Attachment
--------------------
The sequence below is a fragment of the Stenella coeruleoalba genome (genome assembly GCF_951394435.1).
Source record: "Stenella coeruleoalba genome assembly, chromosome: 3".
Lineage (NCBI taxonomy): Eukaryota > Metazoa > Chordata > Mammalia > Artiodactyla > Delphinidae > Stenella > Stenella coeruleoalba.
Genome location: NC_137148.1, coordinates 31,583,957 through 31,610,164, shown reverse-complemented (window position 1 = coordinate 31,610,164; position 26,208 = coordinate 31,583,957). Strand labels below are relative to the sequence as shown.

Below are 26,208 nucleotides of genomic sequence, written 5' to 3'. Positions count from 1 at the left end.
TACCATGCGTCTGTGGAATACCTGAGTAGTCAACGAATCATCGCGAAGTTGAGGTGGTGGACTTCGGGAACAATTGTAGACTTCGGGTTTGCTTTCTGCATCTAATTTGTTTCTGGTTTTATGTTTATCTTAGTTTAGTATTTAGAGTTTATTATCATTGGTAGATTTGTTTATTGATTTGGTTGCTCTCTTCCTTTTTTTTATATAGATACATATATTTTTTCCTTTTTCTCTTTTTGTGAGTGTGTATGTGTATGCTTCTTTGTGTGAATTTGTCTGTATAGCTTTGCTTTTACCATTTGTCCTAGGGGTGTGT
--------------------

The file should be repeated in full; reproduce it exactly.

The sequence below is a fragment of the Stenella coeruleoalba genome (genome assembly GCF_951394435.1).
Source record: "Stenella coeruleoalba genome assembly, chromosome: 3".
Lineage (NCBI taxonomy): Eukaryota > Metazoa > Chordata > Mammalia > Artiodactyla > Delphinidae > Stenella > Stenella coeruleoalba.
Genome location: NC_137148.1, coordinates 31,583,957 through 31,610,164, shown reverse-complemented (window position 1 = coordinate 31,610,164; position 26,208 = coordinate 31,583,957). Strand labels below are relative to the sequence as shown.

Below are 26,208 nucleotides of genomic sequence, written 5' to 3'. Positions count from 1 at the left end.
TACCATGCGTCTGTGGAATACCTGAGTAGTCAACGAATCATCGCGAAGTTGAGGTGGTGGACTTCGGGAACAATTGTAGACTTCGGGTTTGCTTTCTGCATCTAATTTGTTTCTGGTTTTATGTTTATCTTAGTTTAGTATTTAGAGTTTATTATCATTGGTAGATTTGTTTATTGATTTGGTTGCTCTCTTCCTTTTTTTTATATAGATACATATATTTTTTCCTTTTTCTCTTTTTGTGAGTGTGTATGTGTATGCTTCTTTGTGTGAATTTGTCTGTATAGCTTTGCTTTTACCATTTGTCCTAGGGGTGTGT